The fourth largest book store chain in the nation is closing.
Book World, a 45 store chain located in the upper Midwest could not survive the changing nature of retailing, and so announced its liquidation.
“That’s a shame!” you are probably saying to yourself. “But, Howard, I’m a jeweler, and this is a jewelry publication, so what could that possibly have to do with me?”
To be fair, you are partially correct. Book store sales have suffered for a couple of reasons, neither having any parallel to the jewelry business. First, reading in general is way down. Personally, I love books, I just don’t enjoy reading them. Apparently, I am not alone. Secondly, those that do read books, now read e-books which they down-load for a fraction of the cost of a hard cover.
But, of course, the real dagger in the heart of the book retailers is, of course, Amazon, who delivers the same exact book for less than the retailer can. And, without the hassle of parking, standing in line, indifferent sales people, finding it out of stock, etc.
As one of the executives of Book World said, “To go on-line is so easy, so convenient. To draw people into a store now is a monumental challenge.”.
But, if you are like me, and prefer to do your shopping the old-fashioned way, (as I recently had to do when I discovered my dress suit had shrunk two sizes just by hanging in the closet unworn for 6 months), you don’t have to worry, retail stores and malls are not going away completely. There may be more pain in the future, but smart operators will continue to survive and flourish.
So how does a retailer thrive in this daunting environment? Kemper Freeman, the owner of Bellevue Square, one of the most successful malls in the country, said in a recent Wall Street Journal interview, the retailer must provide “emotional fulfillment”. By which, he means the joy customers take in seeing, touching, sniffing and testing the product before they pull out the credit card. A computer can’t match that experience. And, don’t miss the irony that Apple Stores are usually the busiest stores in any mall.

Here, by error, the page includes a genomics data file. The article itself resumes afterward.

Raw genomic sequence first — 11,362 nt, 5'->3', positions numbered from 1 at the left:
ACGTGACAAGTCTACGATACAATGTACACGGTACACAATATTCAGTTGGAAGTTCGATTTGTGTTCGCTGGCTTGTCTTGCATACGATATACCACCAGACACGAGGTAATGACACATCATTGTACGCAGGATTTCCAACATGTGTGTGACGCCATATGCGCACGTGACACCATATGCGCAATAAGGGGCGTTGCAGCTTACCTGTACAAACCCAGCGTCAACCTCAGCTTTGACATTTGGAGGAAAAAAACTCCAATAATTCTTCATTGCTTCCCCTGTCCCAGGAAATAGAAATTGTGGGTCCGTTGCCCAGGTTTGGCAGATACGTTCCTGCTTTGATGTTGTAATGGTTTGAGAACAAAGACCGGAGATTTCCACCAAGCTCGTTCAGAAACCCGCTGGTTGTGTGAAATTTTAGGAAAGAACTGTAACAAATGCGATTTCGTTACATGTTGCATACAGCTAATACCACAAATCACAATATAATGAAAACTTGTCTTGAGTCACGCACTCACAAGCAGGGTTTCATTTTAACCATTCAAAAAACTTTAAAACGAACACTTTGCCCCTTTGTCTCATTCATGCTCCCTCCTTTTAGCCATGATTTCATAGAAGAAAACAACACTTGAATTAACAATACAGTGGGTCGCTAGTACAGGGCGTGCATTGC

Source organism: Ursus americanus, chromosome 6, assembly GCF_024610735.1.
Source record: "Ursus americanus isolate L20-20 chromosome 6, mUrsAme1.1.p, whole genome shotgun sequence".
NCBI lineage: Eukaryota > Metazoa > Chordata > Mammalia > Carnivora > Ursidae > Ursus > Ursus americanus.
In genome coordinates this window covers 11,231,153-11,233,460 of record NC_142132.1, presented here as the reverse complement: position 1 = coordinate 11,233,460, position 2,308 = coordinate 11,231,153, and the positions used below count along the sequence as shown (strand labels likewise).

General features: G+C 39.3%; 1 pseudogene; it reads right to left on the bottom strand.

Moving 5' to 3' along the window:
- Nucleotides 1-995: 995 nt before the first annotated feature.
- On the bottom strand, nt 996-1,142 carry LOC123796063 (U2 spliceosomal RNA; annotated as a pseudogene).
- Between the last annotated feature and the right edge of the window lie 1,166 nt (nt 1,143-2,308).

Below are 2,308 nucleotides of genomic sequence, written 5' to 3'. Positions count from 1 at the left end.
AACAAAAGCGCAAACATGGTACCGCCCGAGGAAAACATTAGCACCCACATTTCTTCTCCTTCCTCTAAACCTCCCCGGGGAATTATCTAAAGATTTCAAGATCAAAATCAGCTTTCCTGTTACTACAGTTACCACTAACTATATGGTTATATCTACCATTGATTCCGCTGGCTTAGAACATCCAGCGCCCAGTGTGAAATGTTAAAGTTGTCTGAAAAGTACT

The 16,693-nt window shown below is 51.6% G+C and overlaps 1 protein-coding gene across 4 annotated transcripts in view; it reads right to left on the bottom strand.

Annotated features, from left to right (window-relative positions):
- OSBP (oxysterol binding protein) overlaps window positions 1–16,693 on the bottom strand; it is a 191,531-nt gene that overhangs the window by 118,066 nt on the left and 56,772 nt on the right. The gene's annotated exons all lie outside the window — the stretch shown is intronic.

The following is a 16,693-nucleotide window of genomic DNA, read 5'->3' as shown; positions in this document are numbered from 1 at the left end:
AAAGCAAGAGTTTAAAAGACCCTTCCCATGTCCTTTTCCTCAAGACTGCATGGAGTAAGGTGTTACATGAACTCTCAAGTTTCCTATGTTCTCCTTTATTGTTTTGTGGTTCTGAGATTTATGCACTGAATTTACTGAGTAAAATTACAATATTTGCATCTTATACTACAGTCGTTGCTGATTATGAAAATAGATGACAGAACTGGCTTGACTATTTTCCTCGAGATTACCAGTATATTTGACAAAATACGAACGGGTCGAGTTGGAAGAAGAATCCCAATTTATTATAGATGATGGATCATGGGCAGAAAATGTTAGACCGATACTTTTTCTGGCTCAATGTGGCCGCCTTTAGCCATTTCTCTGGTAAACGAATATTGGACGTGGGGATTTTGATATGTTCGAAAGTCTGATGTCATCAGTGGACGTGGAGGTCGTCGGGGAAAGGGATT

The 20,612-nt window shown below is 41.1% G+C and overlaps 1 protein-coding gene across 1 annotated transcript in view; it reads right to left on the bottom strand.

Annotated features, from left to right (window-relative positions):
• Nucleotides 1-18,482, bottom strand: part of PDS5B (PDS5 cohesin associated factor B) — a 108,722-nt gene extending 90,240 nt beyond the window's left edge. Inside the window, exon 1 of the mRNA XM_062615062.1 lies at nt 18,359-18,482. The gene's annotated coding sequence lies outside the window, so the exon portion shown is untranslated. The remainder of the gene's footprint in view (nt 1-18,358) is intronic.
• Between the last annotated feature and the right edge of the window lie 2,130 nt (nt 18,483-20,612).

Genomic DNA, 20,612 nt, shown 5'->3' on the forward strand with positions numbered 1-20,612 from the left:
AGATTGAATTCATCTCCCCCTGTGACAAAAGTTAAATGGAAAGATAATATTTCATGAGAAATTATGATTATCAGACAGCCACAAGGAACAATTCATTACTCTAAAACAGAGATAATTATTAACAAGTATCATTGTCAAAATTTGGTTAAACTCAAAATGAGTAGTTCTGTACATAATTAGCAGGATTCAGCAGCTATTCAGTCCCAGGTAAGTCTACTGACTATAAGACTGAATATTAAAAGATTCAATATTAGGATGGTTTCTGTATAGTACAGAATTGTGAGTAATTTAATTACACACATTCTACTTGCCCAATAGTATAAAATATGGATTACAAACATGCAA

But here is his main point. Yes, it helps to have free parking, and a pretty, inviting store. “(But) the primary value added of retail shopping is the expertise that the sales people can offer customers. They better be knowledgeable about what they are selling, or people will go on-line.” And, it doesn’t hurt to carry only those lines and brands that are not readily available on-line.
Fortunately, jewelry retailers have a big advantage over our friends trying to sell books. Book retailers can’t possibly read every book they stock. The added value they contribute to the process is marginal at best. The only help I ever seem to get in a book store is usually unsolicited, and often sounds like this, “The diet books are along the back wall...”
Jewelers, on the other hand, can and need to provide a wealth of information on every sale. Why is platinum and gold so expensive? Why one over the other? The history of diamonds, how to decipher the Four C’s, the properties of colored stones, how to service customers after the sale - these are the reasons consumers will shop in a store rather than on-line.
Jewelry sales people must be more informed about the products they sell, and learn the sales techniques that will make them more successful and productive. Sales “clerks” will no longer make it in today’s on-line world. Only those businesses that employ well-trained, professional sales people can provide the experience consumers are looking for and will avoid the fate of so many retailers today.
We want our jewelry consumers to have a fun, educational, stress-free, emotionally-rewarding experience every time they walk into a store. All the things they can’t get on-line. If our sales people are trained to provide that, we’ll have nothing to worry about from the internet retailers.
I’m sure there must be a book about all of this - good luck finding it!